One Simple Step to Improve Memory Function in Seniors
Most people know that when you get a good night’s sleep, you feel better and may even seem mentally sharper. A series of new studies cement the hypothesis that getting a good night’s sleep can also improve your memory. The theory had fallen out of favor in the past decades, but several new studies show a strong link between a good night’s sleep and improved memory.
In one study conducted by Susanne Deikelmann of the University of Tubingen in Germany, subjects who were asked to learn word pairings and then permitted two full nights of sleep did better at remembering than those who were allowed to sleep only one night. Additionally, and perhaps not surprisingly, the subjects who were also told they would have to recall the word pairings later, and then were permitted two full nights of sleep, did best of all.
Simply knowing that you’ll need information at a later date and focusing on that information can improve your memory, while getting enough sleep help’s commit that information to memory.
Memories Strengthened During Sleep
There is also evidence, based on a study conducted by Ken Paller’s lab at Northwestern University in Chicago, Illinois, that information presented while a subject is awake, and again while they are asleep, is more easily remembered.
In this study, subjects moved different objects to various locations on a computer. As they moved the object, they heard the sound it would make – such as a meow for a cat, or a teakettle’s whistle. Those sounds were played again, at low volume, while the test subjects slept. Those who heard the sounds in their sleep were better able to recall the locations of the objects on the screen.
Finally, a third study headed by Dylan Barnes and Donald Wilson, PhD, of the City University of New York, the Nathan Kline Institute for Psychiatric Research, and New York University Langone Medical School showed that rats remembered specific odors, delivered via electrical stimulation to brain circuits involved in odor processing, better when those odors were repeated in their sleep.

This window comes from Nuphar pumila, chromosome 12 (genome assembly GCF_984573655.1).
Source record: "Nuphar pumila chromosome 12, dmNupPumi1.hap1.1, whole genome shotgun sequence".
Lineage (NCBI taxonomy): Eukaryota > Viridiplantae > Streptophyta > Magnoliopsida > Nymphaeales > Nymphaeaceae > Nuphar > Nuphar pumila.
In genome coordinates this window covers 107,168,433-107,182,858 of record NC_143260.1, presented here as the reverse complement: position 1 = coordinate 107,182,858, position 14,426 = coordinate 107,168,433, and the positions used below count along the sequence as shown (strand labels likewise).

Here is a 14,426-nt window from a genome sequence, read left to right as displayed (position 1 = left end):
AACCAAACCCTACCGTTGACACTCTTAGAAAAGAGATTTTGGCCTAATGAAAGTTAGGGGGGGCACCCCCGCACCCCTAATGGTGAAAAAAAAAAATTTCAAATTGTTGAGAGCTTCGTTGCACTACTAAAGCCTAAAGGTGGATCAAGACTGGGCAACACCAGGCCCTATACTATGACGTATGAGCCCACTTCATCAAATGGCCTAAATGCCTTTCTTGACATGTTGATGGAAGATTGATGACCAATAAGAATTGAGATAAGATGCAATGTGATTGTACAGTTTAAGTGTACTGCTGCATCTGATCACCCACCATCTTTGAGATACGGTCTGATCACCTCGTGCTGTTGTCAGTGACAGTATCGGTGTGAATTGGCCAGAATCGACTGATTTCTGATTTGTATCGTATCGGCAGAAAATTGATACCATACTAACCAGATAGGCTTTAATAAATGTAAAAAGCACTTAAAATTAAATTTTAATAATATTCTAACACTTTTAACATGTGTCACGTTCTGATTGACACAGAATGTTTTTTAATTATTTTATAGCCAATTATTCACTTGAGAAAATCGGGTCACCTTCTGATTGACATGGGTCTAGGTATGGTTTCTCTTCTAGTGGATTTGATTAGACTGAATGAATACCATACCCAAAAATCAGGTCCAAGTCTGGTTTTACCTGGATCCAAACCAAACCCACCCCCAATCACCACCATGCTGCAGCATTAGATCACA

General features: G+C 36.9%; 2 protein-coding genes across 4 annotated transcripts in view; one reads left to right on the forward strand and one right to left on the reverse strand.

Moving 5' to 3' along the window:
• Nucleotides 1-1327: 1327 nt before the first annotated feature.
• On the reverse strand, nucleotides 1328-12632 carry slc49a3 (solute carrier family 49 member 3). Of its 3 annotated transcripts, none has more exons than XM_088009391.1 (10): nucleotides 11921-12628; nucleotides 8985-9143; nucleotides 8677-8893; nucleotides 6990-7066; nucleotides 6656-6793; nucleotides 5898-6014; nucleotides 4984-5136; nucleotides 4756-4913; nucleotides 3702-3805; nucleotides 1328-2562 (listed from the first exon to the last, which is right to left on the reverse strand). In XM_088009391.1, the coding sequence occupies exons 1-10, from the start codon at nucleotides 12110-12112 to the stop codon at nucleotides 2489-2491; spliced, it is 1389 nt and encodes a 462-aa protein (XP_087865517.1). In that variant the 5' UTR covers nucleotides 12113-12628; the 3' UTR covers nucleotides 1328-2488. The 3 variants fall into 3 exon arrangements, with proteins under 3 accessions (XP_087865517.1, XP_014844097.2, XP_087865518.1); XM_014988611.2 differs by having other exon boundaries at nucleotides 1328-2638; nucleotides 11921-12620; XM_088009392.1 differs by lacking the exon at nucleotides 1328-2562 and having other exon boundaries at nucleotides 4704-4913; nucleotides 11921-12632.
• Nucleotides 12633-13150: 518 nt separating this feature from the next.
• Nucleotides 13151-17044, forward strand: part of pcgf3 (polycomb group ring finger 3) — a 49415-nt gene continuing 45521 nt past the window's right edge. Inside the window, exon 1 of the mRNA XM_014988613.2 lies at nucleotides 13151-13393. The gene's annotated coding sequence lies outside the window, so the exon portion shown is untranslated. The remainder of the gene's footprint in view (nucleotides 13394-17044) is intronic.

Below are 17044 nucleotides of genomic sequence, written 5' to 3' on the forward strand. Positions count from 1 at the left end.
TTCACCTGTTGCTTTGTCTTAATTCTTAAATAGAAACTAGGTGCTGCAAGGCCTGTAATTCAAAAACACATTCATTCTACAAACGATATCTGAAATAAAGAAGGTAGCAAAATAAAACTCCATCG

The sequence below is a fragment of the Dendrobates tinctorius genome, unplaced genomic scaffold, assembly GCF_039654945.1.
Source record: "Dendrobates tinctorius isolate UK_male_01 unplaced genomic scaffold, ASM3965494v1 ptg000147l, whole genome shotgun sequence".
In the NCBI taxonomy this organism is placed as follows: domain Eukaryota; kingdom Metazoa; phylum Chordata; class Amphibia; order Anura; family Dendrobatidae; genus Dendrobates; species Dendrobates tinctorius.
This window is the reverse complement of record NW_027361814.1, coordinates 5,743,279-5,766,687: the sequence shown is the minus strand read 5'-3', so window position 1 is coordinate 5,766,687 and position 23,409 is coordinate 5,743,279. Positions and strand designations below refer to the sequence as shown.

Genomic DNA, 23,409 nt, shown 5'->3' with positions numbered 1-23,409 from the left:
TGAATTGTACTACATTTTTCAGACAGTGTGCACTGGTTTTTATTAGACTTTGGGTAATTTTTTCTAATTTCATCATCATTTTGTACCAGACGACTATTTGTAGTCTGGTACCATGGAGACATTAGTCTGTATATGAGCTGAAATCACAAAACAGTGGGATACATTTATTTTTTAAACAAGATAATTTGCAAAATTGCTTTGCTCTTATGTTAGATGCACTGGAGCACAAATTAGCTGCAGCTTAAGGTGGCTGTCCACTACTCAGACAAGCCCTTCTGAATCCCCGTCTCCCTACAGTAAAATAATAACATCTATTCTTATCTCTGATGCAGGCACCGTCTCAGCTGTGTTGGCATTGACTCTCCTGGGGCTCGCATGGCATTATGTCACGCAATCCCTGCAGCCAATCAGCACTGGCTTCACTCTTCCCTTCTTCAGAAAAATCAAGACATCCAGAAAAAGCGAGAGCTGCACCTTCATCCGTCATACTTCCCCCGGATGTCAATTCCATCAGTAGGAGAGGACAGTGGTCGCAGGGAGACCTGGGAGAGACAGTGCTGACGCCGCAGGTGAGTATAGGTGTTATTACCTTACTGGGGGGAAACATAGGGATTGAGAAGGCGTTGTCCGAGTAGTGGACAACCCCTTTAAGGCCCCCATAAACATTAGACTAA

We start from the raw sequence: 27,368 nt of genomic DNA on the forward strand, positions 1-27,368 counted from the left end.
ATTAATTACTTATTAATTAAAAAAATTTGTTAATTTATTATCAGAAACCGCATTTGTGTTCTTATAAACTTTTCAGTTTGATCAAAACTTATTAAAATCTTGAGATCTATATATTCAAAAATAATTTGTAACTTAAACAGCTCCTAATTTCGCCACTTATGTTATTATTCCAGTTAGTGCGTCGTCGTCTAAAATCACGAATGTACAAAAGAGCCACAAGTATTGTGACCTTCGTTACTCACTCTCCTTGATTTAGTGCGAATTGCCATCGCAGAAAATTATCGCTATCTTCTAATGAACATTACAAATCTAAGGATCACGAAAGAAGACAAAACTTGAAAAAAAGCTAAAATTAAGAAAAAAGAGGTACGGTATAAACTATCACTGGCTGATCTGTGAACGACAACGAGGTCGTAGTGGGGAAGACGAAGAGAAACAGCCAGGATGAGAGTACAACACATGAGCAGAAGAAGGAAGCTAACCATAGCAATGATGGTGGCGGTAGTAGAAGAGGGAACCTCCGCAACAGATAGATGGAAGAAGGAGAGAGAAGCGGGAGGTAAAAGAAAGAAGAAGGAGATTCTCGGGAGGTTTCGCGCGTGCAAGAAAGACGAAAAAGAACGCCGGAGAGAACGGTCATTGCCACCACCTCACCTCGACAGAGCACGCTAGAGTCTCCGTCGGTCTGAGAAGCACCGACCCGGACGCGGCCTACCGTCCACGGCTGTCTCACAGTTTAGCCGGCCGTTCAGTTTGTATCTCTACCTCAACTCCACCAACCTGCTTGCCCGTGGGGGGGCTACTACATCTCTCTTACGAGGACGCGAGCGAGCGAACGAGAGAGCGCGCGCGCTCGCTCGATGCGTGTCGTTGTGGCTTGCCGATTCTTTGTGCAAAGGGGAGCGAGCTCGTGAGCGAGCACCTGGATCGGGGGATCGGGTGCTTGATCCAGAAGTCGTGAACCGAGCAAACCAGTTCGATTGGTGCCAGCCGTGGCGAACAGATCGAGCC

The second part of the study introduced new odors to the sleeping rats. The rats could not distinguish from the odors introduced for the first time while they were awake and those they encountered only in their sleep.
While this study has numerous implications for treating victims of post-traumatic stress, essentially providing a means to “re-write” bad memories, it also has strong implications for memory preservation. It shows that repeating memories during sleep can strengthen someone’s ability to recall those memories during the day.
Implications for Seniors with Memory Loss
While these studies by no means present a cure for age-related memory loss, Alzheimer’s or dementia, the discoveries may help seniors recall important information. If there is something you need to remember, from where you normally keep your glasses when you’re not wearing them to names of important people, play a recording of that information in your sleep. This can also help seniors taking adult education classes to stay sharp and do well on tests.
The second part of the equation? Whether you choose to play recordings of important information or not, just getting a good night’s sleep every night can improve your memory.
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